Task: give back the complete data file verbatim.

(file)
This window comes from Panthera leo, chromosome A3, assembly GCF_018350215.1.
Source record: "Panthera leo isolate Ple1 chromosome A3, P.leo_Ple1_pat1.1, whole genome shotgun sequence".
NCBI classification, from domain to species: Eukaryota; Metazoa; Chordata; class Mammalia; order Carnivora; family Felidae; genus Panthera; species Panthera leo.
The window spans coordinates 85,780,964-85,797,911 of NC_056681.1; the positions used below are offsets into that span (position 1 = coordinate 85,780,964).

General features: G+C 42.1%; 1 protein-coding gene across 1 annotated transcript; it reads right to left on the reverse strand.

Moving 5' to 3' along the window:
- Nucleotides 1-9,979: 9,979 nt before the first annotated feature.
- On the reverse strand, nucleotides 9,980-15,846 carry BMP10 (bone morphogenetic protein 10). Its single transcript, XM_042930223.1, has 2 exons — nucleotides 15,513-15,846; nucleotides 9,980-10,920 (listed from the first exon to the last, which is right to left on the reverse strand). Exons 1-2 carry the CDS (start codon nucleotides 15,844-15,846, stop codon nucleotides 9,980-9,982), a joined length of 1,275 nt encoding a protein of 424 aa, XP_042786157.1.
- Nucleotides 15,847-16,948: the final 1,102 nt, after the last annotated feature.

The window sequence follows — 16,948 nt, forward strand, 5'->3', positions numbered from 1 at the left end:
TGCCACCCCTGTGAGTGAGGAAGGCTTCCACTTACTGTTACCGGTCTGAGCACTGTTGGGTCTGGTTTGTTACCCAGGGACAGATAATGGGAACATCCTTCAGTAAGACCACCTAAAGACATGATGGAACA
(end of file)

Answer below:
This window comes from Panthera leo, chromosome A3, assembly GCF_018350215.1.
Source record: "Panthera leo isolate Ple1 chromosome A3, P.leo_Ple1_pat1.1, whole genome shotgun sequence".
NCBI classification, from domain to species: Eukaryota; Metazoa; Chordata; class Mammalia; order Carnivora; family Felidae; genus Panthera; species Panthera leo.
The window spans coordinates 85,780,964-85,797,911 of NC_056681.1; the positions used below are offsets into that span (position 1 = coordinate 85,780,964).

General features: G+C 42.1%; 1 protein-coding gene across 1 annotated transcript; it reads right to left on the reverse strand.

Moving 5' to 3' along the window:
- Nucleotides 1-9,979: 9,979 nt before the first annotated feature.
- On the reverse strand, nucleotides 9,980-15,846 carry BMP10 (bone morphogenetic protein 10). Its single transcript, XM_042930223.1, has 2 exons — nucleotides 15,513-15,846; nucleotides 9,980-10,920 (listed from the first exon to the last, which is right to left on the reverse strand). Exons 1-2 carry the CDS (start codon nucleotides 15,844-15,846, stop codon nucleotides 9,980-9,982), a joined length of 1,275 nt encoding a protein of 424 aa, XP_042786157.1.
- Nucleotides 15,847-16,948: the final 1,102 nt, after the last annotated feature.

The window sequence follows — 16,948 nt, forward strand, 5'->3', positions numbered from 1 at the left end:
TGCCACCCCTGTGAGTGAGGAAGGCTTCCACTTACTGTTACCGGTCTGAGCACTGTTGGGTCTGGTTTGTTACCCAGGGACAGATAATGGGAACATCCTTCAGTAAGACCACCTAAAGACATGATGGAACA